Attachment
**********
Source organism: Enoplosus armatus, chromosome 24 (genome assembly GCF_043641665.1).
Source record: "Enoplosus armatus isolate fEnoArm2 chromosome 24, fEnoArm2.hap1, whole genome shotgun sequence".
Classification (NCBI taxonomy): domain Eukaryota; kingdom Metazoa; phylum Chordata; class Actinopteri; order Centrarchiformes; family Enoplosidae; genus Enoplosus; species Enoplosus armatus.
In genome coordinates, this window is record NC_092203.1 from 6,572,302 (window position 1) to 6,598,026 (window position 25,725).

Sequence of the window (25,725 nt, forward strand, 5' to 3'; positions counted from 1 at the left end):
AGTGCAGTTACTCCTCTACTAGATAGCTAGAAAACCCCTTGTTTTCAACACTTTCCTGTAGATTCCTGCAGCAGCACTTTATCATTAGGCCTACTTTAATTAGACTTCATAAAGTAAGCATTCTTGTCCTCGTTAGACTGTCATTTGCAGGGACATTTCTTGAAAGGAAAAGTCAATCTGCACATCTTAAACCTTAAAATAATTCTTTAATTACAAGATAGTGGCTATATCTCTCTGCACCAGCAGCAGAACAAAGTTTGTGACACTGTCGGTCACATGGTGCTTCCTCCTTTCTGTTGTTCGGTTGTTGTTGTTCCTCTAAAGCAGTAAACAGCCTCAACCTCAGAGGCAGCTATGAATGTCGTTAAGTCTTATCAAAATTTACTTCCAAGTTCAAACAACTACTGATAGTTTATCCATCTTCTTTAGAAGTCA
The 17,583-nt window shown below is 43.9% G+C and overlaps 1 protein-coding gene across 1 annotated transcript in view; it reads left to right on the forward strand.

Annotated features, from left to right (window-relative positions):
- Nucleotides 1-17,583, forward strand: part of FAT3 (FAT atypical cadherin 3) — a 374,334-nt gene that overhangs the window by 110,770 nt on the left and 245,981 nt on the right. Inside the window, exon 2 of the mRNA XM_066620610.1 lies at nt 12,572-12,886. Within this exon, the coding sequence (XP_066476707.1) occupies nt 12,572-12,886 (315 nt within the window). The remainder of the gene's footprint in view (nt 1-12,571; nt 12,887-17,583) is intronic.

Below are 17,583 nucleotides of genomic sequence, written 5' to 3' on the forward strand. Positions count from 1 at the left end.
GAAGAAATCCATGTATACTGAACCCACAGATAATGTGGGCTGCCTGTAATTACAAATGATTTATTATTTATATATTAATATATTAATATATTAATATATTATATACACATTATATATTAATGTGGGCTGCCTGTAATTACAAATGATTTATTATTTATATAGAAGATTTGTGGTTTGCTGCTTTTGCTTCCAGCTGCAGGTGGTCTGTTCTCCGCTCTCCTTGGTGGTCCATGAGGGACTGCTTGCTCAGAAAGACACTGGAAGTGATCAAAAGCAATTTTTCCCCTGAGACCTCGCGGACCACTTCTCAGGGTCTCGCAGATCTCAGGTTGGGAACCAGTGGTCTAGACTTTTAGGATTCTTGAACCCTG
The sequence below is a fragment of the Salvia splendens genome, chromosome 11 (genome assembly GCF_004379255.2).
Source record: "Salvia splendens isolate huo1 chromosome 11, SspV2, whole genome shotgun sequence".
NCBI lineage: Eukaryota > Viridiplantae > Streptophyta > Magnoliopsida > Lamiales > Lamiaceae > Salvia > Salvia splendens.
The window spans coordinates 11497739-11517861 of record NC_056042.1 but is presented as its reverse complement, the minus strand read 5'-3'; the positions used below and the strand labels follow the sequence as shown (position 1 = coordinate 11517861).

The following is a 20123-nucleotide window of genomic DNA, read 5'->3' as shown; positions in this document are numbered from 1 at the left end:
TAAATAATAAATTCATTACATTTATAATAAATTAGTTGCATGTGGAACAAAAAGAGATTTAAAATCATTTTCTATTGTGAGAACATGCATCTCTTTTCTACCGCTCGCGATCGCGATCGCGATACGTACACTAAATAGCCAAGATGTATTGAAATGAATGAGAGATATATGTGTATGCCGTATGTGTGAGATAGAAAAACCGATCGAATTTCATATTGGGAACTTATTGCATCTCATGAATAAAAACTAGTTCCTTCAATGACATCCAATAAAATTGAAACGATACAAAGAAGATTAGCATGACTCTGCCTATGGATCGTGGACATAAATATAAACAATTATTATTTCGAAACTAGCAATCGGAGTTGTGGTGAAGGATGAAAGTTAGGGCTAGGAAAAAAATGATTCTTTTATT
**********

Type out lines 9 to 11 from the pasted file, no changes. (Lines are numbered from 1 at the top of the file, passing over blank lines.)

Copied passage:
- Nucleotides 1-17,583, forward strand: part of FAT3 (FAT atypical cadherin 3) — a 374,334-nt gene that overhangs the window by 110,770 nt on the left and 245,981 nt on the right. Inside the window, exon 2 of the mRNA XM_066620610.1 lies at nt 12,572-12,886. Within this exon, the coding sequence (XP_066476707.1) occupies nt 12,572-12,886 (315 nt within the window). The remainder of the gene's footprint in view (nt 1-12,571; nt 12,887-17,583) is intronic.

Below are 17,583 nucleotides of genomic sequence, written 5' to 3' on the forward strand. Positions count from 1 at the left end.
GAAGAAATCCATGTATACTGAACCCACAGATAATGTGGGCTGCCTGTAATTACAAATGATTTATTATTTATATATTAATATATTAATATATTAATATATTATATACACATTATATATTAATGTGGGCTGCCTGTAATTACAAATGATTTATTATTTATATAGAAGATTTGTGGTTTGCTGCTTTTGCTTCCAGCTGCAGGTGGTCTGTTCTCCGCTCTCCTTGGTGGTCCATGAGGGACTGCTTGCTCAGAAAGACACTGGAAGTGATCAAAAGCAATTTTTCCCCTGAGACCTCGCGGACCACTTCTCAGGGTCTCGCAGATCTCAGGTTGGGAACCAGTGGTCTAGACTTTTAGGATTCTTGAACCCTG